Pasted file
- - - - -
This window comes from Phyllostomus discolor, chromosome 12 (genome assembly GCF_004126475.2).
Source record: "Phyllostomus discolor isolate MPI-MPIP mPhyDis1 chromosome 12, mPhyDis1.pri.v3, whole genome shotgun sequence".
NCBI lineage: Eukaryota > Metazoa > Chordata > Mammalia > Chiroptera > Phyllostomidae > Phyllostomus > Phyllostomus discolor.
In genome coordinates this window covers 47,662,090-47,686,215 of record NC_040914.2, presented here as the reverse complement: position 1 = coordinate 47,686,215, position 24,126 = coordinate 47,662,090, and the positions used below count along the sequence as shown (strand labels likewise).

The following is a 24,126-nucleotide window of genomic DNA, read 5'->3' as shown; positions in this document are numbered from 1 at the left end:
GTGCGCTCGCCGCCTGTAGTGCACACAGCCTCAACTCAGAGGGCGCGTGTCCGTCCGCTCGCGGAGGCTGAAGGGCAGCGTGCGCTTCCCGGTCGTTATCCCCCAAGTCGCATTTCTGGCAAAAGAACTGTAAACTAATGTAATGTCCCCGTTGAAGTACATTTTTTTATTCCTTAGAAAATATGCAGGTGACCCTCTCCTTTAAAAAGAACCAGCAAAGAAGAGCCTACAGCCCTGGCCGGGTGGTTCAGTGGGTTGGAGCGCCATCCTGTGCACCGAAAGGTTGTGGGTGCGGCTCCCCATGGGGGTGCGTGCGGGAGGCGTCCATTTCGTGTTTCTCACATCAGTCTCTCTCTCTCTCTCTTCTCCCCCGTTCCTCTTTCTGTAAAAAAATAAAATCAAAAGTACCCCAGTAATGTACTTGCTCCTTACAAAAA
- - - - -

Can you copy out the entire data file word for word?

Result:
This window comes from Phyllostomus discolor, chromosome 12 (genome assembly GCF_004126475.2).
Source record: "Phyllostomus discolor isolate MPI-MPIP mPhyDis1 chromosome 12, mPhyDis1.pri.v3, whole genome shotgun sequence".
NCBI lineage: Eukaryota > Metazoa > Chordata > Mammalia > Chiroptera > Phyllostomidae > Phyllostomus > Phyllostomus discolor.
In genome coordinates this window covers 47,662,090-47,686,215 of record NC_040914.2, presented here as the reverse complement: position 1 = coordinate 47,686,215, position 24,126 = coordinate 47,662,090, and the positions used below count along the sequence as shown (strand labels likewise).

The following is a 24,126-nucleotide window of genomic DNA, read 5'->3' as shown; positions in this document are numbered from 1 at the left end:
GTGCGCTCGCCGCCTGTAGTGCACACAGCCTCAACTCAGAGGGCGCGTGTCCGTCCGCTCGCGGAGGCTGAAGGGCAGCGTGCGCTTCCCGGTCGTTATCCCCCAAGTCGCATTTCTGGCAAAAGAACTGTAAACTAATGTAATGTCCCCGTTGAAGTACATTTTTTTATTCCTTAGAAAATATGCAGGTGACCCTCTCCTTTAAAAAGAACCAGCAAAGAAGAGCCTACAGCCCTGGCCGGGTGGTTCAGTGGGTTGGAGCGCCATCCTGTGCACCGAAAGGTTGTGGGTGCGGCTCCCCATGGGGGTGCGTGCGGGAGGCGTCCATTTCGTGTTTCTCACATCAGTCTCTCTCTCTCTCTCTTCTCCCCCGTTCCTCTTTCTGTAAAAAAATAAAATCAAAAGTACCCCAGTAATGTACTTGCTCCTTACAAAAA